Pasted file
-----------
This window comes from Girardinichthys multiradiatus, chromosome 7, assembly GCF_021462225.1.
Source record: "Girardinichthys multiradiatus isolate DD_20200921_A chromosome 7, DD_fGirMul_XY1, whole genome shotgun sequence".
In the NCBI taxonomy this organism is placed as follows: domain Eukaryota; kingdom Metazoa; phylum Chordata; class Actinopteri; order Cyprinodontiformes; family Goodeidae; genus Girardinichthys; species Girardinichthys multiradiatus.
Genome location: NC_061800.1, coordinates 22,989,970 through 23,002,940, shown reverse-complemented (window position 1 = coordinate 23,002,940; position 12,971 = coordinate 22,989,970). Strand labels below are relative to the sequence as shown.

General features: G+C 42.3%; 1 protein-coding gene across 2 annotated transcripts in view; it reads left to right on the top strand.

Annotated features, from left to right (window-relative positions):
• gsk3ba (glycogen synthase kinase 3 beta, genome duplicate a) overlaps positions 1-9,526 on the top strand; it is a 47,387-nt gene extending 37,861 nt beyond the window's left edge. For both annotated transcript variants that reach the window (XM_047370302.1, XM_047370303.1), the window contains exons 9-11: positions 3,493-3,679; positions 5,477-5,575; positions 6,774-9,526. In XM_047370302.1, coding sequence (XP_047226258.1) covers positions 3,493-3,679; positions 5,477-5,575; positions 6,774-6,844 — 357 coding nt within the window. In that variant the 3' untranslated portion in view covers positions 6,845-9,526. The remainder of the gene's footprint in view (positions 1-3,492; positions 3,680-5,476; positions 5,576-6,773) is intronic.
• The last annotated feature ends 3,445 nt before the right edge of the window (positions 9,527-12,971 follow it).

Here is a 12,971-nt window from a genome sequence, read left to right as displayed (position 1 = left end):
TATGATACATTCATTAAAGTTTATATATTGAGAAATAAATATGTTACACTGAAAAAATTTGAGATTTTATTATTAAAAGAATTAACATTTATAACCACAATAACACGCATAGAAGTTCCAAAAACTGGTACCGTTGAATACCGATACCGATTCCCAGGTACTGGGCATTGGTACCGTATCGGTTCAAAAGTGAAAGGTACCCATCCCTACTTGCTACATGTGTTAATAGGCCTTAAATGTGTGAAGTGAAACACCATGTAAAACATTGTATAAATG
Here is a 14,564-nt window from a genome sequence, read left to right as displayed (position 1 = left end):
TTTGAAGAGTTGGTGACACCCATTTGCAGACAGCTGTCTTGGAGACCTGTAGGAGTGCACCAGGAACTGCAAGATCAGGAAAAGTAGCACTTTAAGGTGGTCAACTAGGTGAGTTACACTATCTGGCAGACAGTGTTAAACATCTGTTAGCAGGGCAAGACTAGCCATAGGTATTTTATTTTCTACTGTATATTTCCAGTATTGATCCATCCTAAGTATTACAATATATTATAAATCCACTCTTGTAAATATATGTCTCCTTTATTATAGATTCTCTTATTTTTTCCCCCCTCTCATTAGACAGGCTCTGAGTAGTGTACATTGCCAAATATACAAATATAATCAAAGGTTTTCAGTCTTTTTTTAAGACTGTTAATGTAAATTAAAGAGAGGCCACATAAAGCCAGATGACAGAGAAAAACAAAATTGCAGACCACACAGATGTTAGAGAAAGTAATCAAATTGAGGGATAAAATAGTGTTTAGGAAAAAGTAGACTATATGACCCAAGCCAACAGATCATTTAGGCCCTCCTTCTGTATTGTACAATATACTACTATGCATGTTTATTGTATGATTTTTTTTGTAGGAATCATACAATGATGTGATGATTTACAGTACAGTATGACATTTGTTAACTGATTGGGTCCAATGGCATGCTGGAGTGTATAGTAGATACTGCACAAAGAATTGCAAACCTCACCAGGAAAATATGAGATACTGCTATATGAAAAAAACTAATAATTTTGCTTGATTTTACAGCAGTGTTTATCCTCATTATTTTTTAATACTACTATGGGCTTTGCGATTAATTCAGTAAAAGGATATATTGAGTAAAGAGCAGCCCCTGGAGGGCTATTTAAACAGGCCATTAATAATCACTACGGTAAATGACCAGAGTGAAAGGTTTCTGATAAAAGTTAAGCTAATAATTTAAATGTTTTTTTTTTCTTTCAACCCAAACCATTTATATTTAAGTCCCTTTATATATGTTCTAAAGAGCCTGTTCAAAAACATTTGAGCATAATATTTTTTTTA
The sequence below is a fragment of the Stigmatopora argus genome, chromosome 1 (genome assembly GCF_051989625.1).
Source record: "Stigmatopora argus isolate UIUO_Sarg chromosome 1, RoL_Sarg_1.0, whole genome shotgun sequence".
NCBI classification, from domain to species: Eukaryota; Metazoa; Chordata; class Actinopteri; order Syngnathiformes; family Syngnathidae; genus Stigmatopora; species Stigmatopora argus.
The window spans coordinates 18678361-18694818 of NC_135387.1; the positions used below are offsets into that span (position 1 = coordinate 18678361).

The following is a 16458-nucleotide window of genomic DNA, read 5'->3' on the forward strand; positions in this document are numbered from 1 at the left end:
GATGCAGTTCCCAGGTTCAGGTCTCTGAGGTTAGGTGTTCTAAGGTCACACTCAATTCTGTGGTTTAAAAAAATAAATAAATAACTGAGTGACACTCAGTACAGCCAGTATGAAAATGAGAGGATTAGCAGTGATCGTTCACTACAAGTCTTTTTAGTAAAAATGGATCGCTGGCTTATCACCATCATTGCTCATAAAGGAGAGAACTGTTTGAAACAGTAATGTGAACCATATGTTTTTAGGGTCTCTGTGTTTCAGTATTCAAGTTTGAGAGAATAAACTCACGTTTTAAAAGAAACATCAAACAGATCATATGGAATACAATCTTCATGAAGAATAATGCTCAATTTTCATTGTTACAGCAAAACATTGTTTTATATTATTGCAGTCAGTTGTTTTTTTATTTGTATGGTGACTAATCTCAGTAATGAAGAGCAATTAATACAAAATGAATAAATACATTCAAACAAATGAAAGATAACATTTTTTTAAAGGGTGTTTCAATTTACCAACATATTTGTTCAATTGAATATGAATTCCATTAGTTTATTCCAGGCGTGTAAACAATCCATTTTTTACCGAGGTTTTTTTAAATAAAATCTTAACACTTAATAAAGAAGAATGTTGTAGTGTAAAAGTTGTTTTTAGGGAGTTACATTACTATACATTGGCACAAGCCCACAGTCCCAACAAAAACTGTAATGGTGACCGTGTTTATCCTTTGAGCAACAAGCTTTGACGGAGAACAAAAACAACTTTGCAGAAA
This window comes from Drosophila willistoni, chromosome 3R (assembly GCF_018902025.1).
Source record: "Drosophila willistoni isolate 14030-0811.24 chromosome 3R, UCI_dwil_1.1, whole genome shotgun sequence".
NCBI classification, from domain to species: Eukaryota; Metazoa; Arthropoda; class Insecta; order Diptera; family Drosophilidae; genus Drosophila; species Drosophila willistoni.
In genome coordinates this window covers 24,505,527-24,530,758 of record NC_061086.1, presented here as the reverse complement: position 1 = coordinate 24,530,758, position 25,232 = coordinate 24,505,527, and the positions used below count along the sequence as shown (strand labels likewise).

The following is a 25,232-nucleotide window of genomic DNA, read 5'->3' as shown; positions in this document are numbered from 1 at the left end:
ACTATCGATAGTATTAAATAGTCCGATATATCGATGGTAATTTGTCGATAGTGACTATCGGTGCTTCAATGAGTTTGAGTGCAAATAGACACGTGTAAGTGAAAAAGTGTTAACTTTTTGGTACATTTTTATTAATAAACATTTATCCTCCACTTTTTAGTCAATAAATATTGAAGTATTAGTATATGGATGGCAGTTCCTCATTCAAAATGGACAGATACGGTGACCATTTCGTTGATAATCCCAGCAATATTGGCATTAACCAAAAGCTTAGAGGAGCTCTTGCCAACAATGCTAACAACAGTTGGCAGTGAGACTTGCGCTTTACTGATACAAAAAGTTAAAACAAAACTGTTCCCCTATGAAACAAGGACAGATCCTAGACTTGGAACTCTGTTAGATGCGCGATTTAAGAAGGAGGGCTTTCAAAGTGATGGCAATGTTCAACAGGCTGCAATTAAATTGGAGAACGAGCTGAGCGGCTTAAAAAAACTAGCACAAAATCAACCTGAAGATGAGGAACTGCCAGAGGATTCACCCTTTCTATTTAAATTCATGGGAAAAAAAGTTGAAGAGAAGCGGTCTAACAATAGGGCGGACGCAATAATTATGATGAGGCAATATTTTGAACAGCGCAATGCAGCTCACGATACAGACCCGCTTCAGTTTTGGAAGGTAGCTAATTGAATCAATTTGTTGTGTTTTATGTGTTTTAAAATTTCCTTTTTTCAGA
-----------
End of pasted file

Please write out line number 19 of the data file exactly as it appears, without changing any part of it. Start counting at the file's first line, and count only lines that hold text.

This window comes from Drosophila willistoni, chromosome 3R (assembly GCF_018902025.1).